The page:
Humor is an important habit of mind and a quality of genius. I am reminded of the classic scene in Singing in the Rain that always makes me laugh to the point of crying is Donald O'Connor's "Make 'em Laugh." The same holds true to how I view the comedies of Shakespeare. I know I am learning so much more when I laugh.

Saturday, September 4, 2010

I almost lost my Camera

One can never get tired of this fabulous weather. Another crisp clear morning that will be a perfect walking day and being out of doors kind of day. Not a day for slug a beds.

I set off mid morning for the bank and financial area of Monument to enjoy those empty beautiful streets on a Saturday. Last Thursday evening it was a madhouse as Thursday has turned into the new Friday and Friday is get out of town day. I followed the path we did Thursday evening and was able to get the shots I wanted without the hindrance of people. In some cases I was able to stand in the middle of the road and take the picture. This could not have been done on Thursday. An addition to this morning's jaunt was the hearing of the bells of the churches that dot the area. This is a most curious combination of old and new most notably represented by the new Lloyd's Building that incorporate the facade of the original building. Another example of this juxtaposition is the London Stone and all the modern architecture and the number of Wren churches here. Old and new and everything in between.

When I'm done here I catch a bus to Oxford Circus and then a bus to Warwick Ave where our afternoon walk in little Venice will take place. Riding the bus along Oxford Street is more pleasant to my thinking than walking it.

At Oxford Circus I transfer to another bus that will take me to Warwick Street. On the way I pass through a Lebanese community. When the bus suddenly makes a turn and is on a main street of Maida Hill, I immediately recognize where I am. I was here a couple of weeks ago when I was taking the bus back from Hampstead Heath. The bus stops in front of a Tesco and I decide to get off to get my lunch which I will eat in a quite park nearby. When I am in the Tesco, I discover I don't have my camera. I empty the bag I am carrying, No camera. I check all my pockets again. No camera. I don't panic, or do I?

I go to see if the bus is in sight. No bus. I consider waiting for the next bus and going to the end and see if i can retrieve my camera. I will have to wait too long for the next bus, so I hail the next taxi that I see. I tell him my problem. I am reading to him the rout of the bus and we catch up to it. He does a Starsky and Hutch move by passing the bus when we finally caught it and stopped in front of it. I jump out and tell the bus driver I left my camera in the seat next to me. The driver lets me on and I go upstairs to find my camera where I left it. All this cost me was 10 pounds including a handsome tip.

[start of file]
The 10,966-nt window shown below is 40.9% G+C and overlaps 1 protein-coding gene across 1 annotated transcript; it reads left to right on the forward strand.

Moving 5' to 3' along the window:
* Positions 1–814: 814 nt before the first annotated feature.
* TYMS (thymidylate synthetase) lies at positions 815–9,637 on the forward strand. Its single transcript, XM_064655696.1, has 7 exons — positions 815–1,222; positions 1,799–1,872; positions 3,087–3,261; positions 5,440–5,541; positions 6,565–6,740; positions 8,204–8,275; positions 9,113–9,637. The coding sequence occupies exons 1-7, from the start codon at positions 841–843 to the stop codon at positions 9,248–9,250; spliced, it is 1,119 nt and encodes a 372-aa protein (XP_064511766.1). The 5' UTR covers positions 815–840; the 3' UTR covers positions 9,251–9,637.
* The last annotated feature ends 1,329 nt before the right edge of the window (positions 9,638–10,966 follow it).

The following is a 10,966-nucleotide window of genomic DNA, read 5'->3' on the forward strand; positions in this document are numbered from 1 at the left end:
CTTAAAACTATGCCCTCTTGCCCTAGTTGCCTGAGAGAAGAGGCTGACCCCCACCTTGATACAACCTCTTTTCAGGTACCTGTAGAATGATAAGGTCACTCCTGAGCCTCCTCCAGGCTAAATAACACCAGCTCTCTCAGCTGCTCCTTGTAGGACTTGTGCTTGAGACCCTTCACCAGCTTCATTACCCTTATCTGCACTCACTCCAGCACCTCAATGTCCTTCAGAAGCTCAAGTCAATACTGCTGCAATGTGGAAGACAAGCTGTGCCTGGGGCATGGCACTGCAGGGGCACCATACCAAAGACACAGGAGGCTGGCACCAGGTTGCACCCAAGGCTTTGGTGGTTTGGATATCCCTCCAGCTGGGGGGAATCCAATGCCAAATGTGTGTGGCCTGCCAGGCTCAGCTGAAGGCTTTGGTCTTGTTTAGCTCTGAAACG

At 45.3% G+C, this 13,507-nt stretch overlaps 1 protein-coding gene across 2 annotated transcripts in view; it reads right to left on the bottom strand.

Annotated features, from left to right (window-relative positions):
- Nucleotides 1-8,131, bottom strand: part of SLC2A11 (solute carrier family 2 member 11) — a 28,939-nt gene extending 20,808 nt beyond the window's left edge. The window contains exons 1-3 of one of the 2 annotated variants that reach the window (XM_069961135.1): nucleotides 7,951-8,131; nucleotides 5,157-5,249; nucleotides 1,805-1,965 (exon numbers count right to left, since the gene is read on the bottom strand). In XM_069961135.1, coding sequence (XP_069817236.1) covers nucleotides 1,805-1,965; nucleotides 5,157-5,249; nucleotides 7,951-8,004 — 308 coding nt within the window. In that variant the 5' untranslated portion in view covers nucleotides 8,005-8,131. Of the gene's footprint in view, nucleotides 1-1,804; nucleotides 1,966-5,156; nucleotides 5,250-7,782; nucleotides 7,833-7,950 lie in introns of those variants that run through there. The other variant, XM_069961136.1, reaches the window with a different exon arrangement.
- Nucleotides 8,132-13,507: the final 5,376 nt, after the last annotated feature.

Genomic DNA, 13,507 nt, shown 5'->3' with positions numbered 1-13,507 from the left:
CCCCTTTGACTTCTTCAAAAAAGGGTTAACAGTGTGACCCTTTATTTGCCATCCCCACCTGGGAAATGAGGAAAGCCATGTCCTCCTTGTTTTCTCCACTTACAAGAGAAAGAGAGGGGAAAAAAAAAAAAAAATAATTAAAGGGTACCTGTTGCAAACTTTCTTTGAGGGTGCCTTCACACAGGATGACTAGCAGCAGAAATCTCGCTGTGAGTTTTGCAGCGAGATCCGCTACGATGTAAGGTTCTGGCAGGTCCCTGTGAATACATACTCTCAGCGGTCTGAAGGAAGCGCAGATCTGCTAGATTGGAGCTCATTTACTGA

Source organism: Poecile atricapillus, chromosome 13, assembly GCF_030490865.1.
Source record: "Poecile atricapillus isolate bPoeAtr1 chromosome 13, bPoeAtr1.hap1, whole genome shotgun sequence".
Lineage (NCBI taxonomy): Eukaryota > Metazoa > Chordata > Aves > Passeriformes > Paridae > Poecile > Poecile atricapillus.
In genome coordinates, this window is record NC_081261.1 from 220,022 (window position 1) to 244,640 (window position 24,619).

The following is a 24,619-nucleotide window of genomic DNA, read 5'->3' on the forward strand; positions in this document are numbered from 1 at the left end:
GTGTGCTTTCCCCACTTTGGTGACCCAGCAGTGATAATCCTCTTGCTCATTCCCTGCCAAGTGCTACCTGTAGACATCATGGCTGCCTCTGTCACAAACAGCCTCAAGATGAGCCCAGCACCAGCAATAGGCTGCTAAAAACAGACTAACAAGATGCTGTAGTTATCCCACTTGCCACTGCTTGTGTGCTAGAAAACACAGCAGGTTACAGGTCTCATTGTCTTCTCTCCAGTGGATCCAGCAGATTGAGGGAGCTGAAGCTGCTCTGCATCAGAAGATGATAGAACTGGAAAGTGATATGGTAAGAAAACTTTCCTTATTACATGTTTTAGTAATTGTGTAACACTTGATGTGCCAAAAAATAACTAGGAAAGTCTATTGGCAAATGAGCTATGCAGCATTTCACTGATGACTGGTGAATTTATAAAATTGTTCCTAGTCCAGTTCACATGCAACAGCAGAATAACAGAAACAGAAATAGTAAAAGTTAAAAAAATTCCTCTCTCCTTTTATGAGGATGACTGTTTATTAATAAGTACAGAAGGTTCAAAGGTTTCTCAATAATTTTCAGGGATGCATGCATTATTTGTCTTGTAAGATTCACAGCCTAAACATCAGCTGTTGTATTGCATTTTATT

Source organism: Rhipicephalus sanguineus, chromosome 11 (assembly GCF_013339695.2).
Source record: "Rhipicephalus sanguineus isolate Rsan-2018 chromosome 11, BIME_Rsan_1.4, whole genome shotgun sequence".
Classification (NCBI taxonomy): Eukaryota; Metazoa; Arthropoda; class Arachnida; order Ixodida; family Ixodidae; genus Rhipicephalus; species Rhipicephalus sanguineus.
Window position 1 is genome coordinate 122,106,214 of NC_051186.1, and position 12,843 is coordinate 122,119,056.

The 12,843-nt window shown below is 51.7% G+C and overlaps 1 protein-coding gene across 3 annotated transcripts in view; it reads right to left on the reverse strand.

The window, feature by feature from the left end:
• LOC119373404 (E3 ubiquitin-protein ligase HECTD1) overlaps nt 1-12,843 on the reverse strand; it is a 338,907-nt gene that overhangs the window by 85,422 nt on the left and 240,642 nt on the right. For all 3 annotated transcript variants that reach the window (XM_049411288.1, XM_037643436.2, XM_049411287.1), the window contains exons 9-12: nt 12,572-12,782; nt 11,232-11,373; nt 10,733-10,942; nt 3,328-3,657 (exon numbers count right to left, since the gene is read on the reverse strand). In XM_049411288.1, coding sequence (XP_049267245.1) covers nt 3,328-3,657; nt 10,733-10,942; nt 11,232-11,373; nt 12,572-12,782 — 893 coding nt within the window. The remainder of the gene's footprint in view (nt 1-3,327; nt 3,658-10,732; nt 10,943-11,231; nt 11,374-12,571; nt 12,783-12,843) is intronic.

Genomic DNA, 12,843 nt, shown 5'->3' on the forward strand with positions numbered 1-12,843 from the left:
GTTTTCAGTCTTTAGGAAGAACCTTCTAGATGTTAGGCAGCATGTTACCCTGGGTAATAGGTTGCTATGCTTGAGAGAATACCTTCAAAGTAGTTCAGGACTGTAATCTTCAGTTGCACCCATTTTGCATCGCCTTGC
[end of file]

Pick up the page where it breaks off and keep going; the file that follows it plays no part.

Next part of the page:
I saw another Tesco at the stop so I went in to pick up from where I was before the loss of my camera. I bought lunch and took the bus back to Warwick Station and walked up to the canal and had my lunch on a bench by the canal.

Our Little Venice walk started at 2PM. We toured the streets of the rich and famous, learned the history of this enchanting area of London and walked some of the canals.

I'm exhausted and take a train back to Kennington, stop at the store to buy some stores, and stop at the Prince of Wales for a pint of Whistling Boy. I have a lovely conversation with a young editor of chapbooks. At the next table the conversation is about finding a flat to rent and before I leave I suggest they look in the Pimlico area since MI6 is abandoning their safe houses over there now.

I take some time to sit in the garden to record my day's event, before heading over to the Black Prince for dinner and my last night in UK and London. I had the lamb shank which is one of the best I have had.

For tomorrow I fly home. As I told Mrs Steele this morning, I am a rat abandoning the ship since Monday promises to be terrible with the transit strike and the bad weather is arriving.

Friday, September 3, 2010

Walking London

Today I will be doing two London walks, Soho and the Inns of Court and conclude the day with Comedy of Errors at the Globe. After breakfast and a shower I took the number 3 bus to Piccadilly and walked to Leicester Square station. Graham a robust Scott led the tour. He fancied pointing out the better eateries and punctuated these recommendations by patting his belly and telling us how many times a year he has gone to each. Another fond discussion was the prostitutes. We were in Soho after all and now they were models and here was where you will find the licensed sex shops. It is also the theater district, Chinatown, little Italy, Greek town, and the home of the music industry. Graham was a wealth of info as are all the guides.